The Afghanistan timeline set by President Barack ObamaBarack ObamaJuan Williams: Race, Obama and Trump Obama on '60 Minutes': A president needs 'thick skin,' 'stamina' Trump should’ve Googled John Lewis before he Tweeted MORE gives Democrats some wiggle room on an issue where many feel trapped.
By setting what he calls a “timeline,” he gives liberal members who are willing to back his plan some cover that the escalation will be limited and is intended to bring the conflict to a more rapid conclusion.
“It lacks specificity,” said Rep. Gerry ConnollyGerry ConnollyLawmakers condemn Trump for attack on John Lewis Dem boycotts of inauguration grow House bill would sanction individuals involved in election tampering MORE (D-Va.), a targeted freshman who is also president of the Democratic freshman class. “That’s probably by design.”
House Armed Services Chairman Ike Skelton (D-Mo.), a veteran centrist lawmaker who is facing a challenge this year, said, “It's not an exit date. It's a goal.”
Skelton scoffed at GOP charges that Obama has set a date for troop withdrawal in stone, adding, “did you hear what they said, ‘situations may come up?’”
At least one Republican agreed, to an extent. Rep. Adam Putnam (R-Fla.), a former member of House GOP leadership, said Obama set the July 2011 end-date for liberals and the December 2010 review for centrists.
“Which clearly means that only a face-saving number will be coming home in July of 2011,” Putnam said. “That speech was an attempt to be all things to all people and ended up being almost nothing to [anyone].”
But whatever Obama was trying to accomplish, he didn’t win over the most ardent liberal opponents of a buildup in Afghanistan. Only slightly more deferential than Putnam, they aren’t shy about stating their worries that the policy is a sham.
“Start to withdraw?” said Rep. James McGovern (D-Mass.), who has emerged as a leader of the opposition to Obama’s Afghanistan policy. “It’s been 50 years, and we’re still beginning the end of our withdrawal from Korea.”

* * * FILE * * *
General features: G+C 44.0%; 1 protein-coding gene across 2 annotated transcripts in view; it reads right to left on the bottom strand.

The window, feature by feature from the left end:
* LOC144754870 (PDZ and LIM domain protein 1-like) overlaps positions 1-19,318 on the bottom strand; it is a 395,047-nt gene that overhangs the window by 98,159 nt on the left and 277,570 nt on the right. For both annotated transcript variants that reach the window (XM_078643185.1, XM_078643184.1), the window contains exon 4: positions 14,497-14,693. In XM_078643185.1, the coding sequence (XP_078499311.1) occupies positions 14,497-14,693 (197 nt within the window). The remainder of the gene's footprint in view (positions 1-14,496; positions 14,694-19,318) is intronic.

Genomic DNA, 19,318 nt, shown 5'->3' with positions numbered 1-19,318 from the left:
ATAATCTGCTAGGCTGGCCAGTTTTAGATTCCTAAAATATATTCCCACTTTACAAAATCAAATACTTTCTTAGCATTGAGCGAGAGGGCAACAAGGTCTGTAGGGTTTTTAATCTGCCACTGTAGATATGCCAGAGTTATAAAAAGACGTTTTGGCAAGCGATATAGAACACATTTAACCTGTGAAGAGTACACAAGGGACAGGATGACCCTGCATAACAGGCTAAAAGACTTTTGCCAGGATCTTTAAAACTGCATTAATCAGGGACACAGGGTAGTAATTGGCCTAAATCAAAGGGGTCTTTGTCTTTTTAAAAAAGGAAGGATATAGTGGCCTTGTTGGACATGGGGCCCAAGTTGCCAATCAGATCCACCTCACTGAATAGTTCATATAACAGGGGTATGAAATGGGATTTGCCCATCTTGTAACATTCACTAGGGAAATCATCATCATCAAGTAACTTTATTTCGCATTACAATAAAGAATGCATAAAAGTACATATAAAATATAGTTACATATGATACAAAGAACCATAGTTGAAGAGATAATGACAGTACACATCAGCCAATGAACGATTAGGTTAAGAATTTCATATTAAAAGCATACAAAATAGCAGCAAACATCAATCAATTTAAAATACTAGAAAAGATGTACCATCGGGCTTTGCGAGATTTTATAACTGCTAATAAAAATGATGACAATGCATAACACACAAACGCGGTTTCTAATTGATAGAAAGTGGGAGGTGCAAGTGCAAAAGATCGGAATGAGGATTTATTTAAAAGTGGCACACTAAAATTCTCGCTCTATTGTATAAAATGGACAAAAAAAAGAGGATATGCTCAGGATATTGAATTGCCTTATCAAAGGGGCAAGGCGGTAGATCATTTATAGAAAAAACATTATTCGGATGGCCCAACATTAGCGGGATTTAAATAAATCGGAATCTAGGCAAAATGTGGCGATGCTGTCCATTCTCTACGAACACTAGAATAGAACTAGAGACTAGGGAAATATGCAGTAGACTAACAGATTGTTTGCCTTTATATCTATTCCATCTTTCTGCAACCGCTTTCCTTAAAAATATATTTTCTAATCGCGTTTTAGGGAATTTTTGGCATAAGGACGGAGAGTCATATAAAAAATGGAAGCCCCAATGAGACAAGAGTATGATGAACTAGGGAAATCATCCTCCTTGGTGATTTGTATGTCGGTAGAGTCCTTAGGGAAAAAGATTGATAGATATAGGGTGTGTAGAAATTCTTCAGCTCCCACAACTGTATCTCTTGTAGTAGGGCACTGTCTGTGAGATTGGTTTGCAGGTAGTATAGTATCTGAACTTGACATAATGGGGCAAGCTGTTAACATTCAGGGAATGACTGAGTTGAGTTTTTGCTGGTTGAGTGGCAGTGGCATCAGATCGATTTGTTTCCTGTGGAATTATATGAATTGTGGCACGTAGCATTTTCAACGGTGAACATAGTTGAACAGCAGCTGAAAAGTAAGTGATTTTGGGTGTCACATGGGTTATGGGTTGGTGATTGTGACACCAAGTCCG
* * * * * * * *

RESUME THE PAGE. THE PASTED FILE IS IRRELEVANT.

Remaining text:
But House Speaker Nancy Pelosi (D-Calif.), who has been cool to Obama’s proposal, said she believes in the president’s timeline, because it will be evaluated by the commanders who proposed it.
“Those commanders have suggested this level of resources for this particular mission,” Pelosi told reporters Thursday. “That should work.”
Centrist Democrats appear to like the fine line that Obama walked on troop withdrawal.
“It's important to let the Afghan government know this is not an open-ended commitment,” said Rep. Zack Space (D-Ohio), a sophomore Blue Dog Democrat.
Coming just after the 2010 mid-term elections, the Afghanistan review could become a major election issue if it becomes apparent that the withdrawal won’t happen.
Defense Secretary Robert Gates on Wednesday said he agrees with the president’s July 2011 timeline but he would not agree with any efforts to set a deadline for complete troop withdrawal.
“I have adamantly opposed deadlines. I opposed them in Iraq, and I oppose deadlines in Afghanistan. But what the president has announced is the beginning of a process, not the end of a process. And it is clear that this will be a gradual process and, as he said last night, based on conditions on the ground. So there is no deadline for the withdrawal of American forces in Afghanistan,” Gates told the House Foreign Affairs Committee on Wednesday afternoon. “July 2011 is not a cliff.”
White House officials acknowledged that many of their policy deadlines have slipped, but insisted Obama’s Afghanistan timeline will be met. In particular, the missed deadline on closing the Guantanamo Bay detention facility has prompted skepticism from the left that the new Afghanistan deadline will be met.
“Guantanamo Bay is going to close, and healthcare is going to pass,” White House spokesman Robert Gibbs said Thursday. “Some of the scheduling on that has gotten bottled up by what has to go through Congress.”
Gibbs said that the July 2011 date for transitioning security responsibilities from U.S. troops to Afghan security personnel is not “an arbitrary date, and this was not a date the president alone picked.”
“This was a careful recommendation based on planning in the Pentagon,” Gibbs said. “This was not a calendar and a dart.”
He added: “July '11 is not picked out of thin air.”
Roxana Tiron and Sam Youngman contributed to this article.